The primary gameplay in The Goblet of Fire involves collecting Triwizard shields that are scattered about the various levels. Some are hidden away for you to pick up, while others are earned by defeating boss creatures. Most of them require you to use your spells to solve environmental puzzles and reach them in out-of-the-way places. As you collect Triwizard shields, later levels are unlocked for play, letting you explore areas such as the Forbidden Forest and the roofs and greenhouses of Hogwarts. There are other items scattered about the levels, such as minishields, statuettes, and mushrooms, that you're asked to collect. Some of these also yield Triwizard shields, while others unlock cards. The problem is that after you've collected all of a certain item, it's never made clear what you've won. Sometimes a Triwizard shield popped up elsewhere in the level. Other times, we never quite figured out what we won by finding all the statuettes or magic mushrooms in a given map. Because the game relies a lot on having you replay certain levels to find all the collectibles, it's somewhat frustrating to not receive immediate feedback on what you've gotten out of searching every nook and cranny. Despite that flaw, it's still pretty fun to explore each of the game's levels the first time, fighting the monsters and finding the Triwizard shields.
The Triwizard challenges you unlock also help mix up the gameplay, as they're different in nature from the standard levels. The Triwizard challenges follow the template used in the book and the film; one challenge has Harry fly off on his broom with a dragon in pursuit, while another has Harry explore the depths of the Black Lake. These levels don't involve any exploration or collection--they're pretty much linear races, with some light combat involved.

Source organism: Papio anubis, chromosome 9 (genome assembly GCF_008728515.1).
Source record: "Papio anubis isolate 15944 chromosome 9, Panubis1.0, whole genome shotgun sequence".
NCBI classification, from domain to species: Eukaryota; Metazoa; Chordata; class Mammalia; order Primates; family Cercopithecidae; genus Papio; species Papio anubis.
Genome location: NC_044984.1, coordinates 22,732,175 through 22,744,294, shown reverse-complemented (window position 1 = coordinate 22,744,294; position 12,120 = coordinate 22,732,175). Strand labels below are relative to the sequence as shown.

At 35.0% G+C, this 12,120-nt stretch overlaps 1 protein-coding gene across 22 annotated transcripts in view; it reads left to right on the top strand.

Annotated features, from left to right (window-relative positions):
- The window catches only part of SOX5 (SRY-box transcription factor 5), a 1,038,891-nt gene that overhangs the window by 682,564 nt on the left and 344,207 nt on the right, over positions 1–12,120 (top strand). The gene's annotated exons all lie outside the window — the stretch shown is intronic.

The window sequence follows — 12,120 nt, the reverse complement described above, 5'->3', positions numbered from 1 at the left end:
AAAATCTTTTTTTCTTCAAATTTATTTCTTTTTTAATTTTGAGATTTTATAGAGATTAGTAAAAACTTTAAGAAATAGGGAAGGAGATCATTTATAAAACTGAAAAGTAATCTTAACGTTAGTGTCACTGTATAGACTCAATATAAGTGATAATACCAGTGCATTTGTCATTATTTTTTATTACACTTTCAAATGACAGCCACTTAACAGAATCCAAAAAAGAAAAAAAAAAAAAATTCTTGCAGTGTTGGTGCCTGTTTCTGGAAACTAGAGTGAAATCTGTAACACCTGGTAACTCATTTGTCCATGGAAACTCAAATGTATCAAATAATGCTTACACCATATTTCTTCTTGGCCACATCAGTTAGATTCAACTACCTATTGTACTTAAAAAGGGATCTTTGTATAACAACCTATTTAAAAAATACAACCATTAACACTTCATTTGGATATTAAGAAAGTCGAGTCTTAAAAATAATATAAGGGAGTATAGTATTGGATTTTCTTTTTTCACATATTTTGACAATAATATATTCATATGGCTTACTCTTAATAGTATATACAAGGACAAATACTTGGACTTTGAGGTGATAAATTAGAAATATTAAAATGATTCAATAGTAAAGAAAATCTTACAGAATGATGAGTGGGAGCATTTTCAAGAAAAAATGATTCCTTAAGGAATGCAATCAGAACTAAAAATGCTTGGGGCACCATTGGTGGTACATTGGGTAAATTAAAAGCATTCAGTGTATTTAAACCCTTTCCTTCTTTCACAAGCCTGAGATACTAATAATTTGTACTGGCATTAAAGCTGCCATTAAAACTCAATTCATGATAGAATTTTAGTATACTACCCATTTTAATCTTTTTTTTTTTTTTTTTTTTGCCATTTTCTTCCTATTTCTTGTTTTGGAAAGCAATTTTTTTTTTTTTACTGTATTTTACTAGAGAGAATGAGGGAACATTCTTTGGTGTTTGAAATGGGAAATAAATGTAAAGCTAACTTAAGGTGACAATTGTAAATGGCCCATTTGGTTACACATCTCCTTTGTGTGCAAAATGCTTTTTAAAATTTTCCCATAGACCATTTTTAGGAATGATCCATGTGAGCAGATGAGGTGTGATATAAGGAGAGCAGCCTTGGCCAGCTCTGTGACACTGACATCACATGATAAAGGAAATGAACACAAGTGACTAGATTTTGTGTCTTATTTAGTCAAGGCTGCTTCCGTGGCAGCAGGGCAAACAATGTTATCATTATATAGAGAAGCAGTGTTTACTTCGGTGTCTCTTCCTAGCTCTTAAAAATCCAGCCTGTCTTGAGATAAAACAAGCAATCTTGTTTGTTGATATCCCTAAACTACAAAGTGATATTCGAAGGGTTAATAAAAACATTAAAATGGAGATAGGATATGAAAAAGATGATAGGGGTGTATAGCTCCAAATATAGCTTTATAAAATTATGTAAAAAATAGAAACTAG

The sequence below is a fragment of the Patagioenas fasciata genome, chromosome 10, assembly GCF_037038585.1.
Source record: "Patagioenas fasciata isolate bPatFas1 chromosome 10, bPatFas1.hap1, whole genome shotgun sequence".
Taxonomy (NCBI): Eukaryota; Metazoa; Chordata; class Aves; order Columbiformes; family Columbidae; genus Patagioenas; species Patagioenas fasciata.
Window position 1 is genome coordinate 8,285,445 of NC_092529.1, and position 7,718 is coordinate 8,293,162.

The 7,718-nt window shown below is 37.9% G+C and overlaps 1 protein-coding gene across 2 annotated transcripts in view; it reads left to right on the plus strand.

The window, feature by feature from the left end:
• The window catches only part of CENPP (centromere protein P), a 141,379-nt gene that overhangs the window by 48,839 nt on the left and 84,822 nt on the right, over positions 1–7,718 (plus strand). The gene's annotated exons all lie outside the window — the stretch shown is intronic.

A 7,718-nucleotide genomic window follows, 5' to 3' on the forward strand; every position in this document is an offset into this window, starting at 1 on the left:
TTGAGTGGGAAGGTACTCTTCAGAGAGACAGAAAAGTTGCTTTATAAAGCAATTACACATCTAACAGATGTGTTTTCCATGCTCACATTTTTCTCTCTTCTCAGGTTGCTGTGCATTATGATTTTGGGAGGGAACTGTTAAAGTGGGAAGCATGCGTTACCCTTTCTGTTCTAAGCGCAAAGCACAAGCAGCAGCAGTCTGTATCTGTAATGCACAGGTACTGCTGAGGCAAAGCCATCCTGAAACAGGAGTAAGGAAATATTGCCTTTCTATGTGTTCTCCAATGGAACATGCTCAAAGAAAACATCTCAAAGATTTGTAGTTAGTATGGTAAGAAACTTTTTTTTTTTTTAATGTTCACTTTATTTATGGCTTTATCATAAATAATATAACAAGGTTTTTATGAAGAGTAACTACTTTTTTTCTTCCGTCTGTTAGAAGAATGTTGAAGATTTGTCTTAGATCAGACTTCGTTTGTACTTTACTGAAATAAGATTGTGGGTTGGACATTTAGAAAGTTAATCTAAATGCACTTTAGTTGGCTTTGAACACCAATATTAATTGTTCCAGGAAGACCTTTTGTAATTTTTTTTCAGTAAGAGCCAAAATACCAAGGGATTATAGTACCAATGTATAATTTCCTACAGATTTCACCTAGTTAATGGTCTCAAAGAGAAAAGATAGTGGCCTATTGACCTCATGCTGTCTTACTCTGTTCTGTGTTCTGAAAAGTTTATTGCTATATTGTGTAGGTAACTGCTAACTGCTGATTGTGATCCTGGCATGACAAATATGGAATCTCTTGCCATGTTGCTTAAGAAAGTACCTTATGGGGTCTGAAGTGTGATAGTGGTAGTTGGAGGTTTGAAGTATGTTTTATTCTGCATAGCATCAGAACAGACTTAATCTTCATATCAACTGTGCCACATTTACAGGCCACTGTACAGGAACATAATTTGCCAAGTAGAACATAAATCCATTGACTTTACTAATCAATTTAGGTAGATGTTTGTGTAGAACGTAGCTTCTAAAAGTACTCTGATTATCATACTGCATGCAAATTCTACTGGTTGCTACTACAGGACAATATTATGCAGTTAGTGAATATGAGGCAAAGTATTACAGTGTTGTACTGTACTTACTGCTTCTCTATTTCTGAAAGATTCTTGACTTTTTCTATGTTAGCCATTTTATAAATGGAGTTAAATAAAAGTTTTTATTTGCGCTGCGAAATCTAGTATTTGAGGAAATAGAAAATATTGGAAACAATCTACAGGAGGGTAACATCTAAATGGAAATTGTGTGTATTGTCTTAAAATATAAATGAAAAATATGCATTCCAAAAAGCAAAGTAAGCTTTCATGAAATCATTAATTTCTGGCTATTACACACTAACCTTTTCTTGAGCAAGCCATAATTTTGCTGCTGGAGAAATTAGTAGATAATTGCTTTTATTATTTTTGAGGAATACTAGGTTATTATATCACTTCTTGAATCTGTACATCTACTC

You'll explore various levels looking for Triwizard shields.
Graphically, The Goblet of Fire is competent, excelling the most in its environment. For example, as you scale the towers and roofs of Hogwarts, you can see the surrounding buildings of the school grounds in the distance. The dragon that chases you through your first play of the Forbidden Forest is also quite imposing and impressive visually. Spell effects also look impressive, making use of particles and other lighting effects. However, the character models look pretty small on screen and don't animate particularly well. What's most disappointing is that the game never leverages any media from the film, aside from still shots used to decorate the cards. The cutscenes in the game are comic-like in their style, not unlike the cover art of the books. Though they still offer an air of authenticity, the frugal nature of the cutscenes seems oddly deflating given the visual splendor Potter fans have come to expect from the films. The four platforms look quite similar in general, with the Xbox and PC versions offering the sharpest graphics, and the PS2 and GameCube versions looking somewhat muddier in comparison. As far as sound goes, the spells and creature effects seem pretty good, as does the music used in the menus and during cutscenes. The voice acting used in the game can get somewhat repetitive over time.
As a platformer aimed at the younger crowd of Potter fans, The Goblet of Fire does a good job at delivering an experience that is in line with the plot of the books. Even if you're an older fan of the Harry Potter books, the game is still worth checking out, especially if you've got two other friends to play the game in three-player cooperative mode. It's definitely not quite as awe-inspiring an experience as seeing the films, but if you want a more interactive take on what it might be like to be in the world of magic, The Goblet of Fire video game will suit you just fine.